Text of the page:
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Meet the Director

About the Whitney

As the preeminent institution devoted to the art of the United States, the Whitney Museum of American Art presents the full range of twentieth-century and contemporary American art, with a special focus on works by living artists. The Whitney is dedicated to collecting, preserving, interpreting, and exhibiting American art, and its collection—arguably the finest holdings of twentieth-century American art in the world—is the Museum's key resource. The Museum's flagship exhibition, the Biennial, is the country's leading survey of the most recent developments in American art.

Innovation has been a hallmark of the Whitney since its beginnings. It was the first museum dedicated to the work of living American artists and the first New York museum to present a major exhibition of a video artist (Nam June Paik, in 1982). Such important figures as Jasper Johns, Jay DeFeo, Glenn Ligon, Cindy Sherman, and Paul Thek were given their first comprehensive museum surveys at the Whitney. The Museum has consistently purchased works within the year they were created, often well before the artists who created them became broadly recognized.

Designed by architect Renzo Piano and situated between the High Line and the Hudson River, the Whitney's current building vastly increases the Museum’s exhibition and programming space, providing the most expansive view ever of its unsurpassed collection of modern and contemporary American art.

Where We Are

Solo en Inglès

Hear directly from artists and curators on selected works from Where We Are: Selections from the Whitney’s Collection, 1900–1960.

Joseph Stella, The Brooklyn Bridge: Variation on Old Theme, 1939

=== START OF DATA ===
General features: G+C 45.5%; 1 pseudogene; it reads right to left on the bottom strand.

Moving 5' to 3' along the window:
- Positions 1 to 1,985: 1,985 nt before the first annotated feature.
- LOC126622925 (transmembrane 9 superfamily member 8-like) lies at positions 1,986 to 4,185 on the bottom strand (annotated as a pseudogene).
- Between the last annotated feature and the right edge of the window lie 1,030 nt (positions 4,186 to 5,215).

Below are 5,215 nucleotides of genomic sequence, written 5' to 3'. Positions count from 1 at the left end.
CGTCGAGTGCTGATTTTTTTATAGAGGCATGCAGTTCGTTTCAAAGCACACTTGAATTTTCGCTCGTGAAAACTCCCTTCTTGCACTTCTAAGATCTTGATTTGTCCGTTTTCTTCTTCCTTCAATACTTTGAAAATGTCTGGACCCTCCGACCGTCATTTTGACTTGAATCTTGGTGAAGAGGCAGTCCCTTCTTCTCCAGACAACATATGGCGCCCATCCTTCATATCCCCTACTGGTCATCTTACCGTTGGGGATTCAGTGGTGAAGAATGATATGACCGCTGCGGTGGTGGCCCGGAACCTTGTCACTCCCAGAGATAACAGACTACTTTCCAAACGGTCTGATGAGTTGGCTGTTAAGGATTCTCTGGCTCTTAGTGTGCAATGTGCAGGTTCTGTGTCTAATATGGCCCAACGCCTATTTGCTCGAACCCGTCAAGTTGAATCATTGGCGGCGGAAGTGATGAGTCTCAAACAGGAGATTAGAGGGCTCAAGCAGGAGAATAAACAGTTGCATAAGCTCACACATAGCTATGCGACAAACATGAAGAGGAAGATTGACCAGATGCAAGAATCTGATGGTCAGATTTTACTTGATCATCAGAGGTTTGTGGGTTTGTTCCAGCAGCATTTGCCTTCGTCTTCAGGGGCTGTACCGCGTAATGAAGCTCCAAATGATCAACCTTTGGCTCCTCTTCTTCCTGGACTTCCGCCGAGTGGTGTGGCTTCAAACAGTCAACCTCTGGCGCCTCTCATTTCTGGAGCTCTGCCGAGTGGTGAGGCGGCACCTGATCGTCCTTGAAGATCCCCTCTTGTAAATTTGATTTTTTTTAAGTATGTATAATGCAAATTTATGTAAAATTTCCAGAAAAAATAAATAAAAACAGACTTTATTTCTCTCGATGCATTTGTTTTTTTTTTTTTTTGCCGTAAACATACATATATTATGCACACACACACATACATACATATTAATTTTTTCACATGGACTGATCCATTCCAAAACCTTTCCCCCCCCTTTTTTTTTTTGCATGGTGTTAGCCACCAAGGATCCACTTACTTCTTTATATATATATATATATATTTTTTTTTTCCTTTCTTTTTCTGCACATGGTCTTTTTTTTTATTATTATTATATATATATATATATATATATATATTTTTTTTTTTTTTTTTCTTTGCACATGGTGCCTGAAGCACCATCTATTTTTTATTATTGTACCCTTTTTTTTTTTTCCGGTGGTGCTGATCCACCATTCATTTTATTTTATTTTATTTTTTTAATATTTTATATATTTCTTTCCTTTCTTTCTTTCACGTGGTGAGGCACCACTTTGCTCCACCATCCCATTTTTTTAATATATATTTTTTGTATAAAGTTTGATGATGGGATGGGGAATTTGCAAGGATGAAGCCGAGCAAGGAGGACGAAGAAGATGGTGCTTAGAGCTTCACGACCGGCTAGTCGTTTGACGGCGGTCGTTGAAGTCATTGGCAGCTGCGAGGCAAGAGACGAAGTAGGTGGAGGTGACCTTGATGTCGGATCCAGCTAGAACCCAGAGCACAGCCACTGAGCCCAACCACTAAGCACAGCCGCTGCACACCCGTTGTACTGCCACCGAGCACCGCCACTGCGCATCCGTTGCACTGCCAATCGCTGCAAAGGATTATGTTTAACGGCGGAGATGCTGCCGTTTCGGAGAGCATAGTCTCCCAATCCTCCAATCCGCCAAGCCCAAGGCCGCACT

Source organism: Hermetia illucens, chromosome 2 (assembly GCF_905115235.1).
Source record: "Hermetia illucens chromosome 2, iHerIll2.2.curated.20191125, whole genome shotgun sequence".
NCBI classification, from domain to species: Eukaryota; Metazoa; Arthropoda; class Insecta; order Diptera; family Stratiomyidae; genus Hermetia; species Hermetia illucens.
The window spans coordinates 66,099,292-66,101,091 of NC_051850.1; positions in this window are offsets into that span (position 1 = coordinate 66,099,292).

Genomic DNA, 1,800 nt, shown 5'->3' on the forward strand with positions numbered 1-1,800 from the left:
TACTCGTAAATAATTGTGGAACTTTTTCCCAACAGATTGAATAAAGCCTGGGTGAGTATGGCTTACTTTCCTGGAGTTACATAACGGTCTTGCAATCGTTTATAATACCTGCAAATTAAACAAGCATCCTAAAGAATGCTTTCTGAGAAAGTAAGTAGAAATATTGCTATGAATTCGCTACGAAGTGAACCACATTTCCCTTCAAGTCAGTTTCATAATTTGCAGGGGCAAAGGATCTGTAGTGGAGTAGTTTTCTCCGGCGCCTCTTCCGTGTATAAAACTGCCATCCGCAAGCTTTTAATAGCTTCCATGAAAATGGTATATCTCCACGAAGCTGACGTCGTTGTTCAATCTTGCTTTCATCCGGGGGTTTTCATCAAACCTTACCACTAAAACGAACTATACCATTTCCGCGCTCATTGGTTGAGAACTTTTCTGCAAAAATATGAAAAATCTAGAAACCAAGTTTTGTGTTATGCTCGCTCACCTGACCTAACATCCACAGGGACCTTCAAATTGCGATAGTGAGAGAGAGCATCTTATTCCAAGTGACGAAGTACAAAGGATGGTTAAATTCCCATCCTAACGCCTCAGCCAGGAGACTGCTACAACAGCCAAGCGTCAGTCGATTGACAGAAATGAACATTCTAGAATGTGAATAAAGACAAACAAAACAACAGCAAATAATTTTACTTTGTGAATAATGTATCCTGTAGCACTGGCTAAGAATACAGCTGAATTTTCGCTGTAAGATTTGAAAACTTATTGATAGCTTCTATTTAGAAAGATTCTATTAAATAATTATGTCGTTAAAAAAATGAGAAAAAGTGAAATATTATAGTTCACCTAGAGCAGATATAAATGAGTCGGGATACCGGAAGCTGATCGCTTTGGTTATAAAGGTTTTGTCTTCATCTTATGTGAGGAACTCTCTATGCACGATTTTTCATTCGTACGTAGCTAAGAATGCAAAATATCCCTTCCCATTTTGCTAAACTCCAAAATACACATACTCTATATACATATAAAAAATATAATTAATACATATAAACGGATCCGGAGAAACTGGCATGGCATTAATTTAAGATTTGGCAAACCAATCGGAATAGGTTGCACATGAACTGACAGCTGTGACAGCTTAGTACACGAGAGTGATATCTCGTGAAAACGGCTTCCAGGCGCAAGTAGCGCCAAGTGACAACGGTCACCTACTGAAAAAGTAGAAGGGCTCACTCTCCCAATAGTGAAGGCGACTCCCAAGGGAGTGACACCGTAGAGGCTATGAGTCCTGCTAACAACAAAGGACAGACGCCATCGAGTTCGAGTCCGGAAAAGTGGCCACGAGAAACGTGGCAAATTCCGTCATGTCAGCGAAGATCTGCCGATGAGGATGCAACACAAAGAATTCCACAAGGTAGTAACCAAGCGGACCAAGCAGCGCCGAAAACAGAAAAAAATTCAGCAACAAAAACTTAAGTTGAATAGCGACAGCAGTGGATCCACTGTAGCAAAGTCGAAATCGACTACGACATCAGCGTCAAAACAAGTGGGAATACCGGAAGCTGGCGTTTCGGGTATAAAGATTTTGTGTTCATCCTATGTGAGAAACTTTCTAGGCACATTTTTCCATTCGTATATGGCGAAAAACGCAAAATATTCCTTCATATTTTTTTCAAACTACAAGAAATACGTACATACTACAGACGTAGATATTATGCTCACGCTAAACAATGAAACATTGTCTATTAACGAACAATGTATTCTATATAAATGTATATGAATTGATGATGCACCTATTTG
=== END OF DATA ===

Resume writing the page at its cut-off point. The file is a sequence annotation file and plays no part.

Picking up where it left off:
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Narrator: Artist Joseph Stella moved to America from a small village in Italy and fell in love with the skyscrapers, subways, and bridges of New York City. They were all so impressive! Stella painted the Brooklyn Bridge several times over the years, visiting it like an old friend. 

Here, he captures its sweeping cables, glittering lights, bustling traffic, and spectacular views.

Imagine that you've just stepped into the painting—maybe with someone who’s never seen New York City before. This massive bridge is almost shaking with energy. Look around. Find the city sparkling ahead of you. Notice the different types of lights Stella added to the top and in between the openings of the bridge. They might remind you of the stars above. Or maybe the headlights of cars rushing across the bridge, or the bright lights of theater on Broadway. 

Narrator: Artist Joseph Stella moved to America from a small village in Italy and fell in love with the skyscrapers, subways, and bridges of New York City. They were all so impressive! Stella painted the Brooklyn Bridge several times over the years, visiting it like an old friend. 

Here, he captures its sweeping cables, glittering lights, bustling traffic, and spectacular views.

Imagine that you've just stepped into the painting—maybe with someone who’s never seen New York City before. This massive bridge is almost shaking with energy. Look around. Find the city sparkling ahead of you. Notice the different types of lights Stella added to the top and in between the openings of the bridge. They might remind you of the stars above. Or maybe the headlights of cars rushing across the bridge, or the bright lights of theater on Broadway. 


Joseph Stella, The Brooklyn Bridge: Variation on an Old Theme, 1939. Oil on canvas, overall: 70 1/4 × 42 3/16 in. (178.4 × 107.2 cm). Whitney Museum of American Art, New York; Purchase 42.15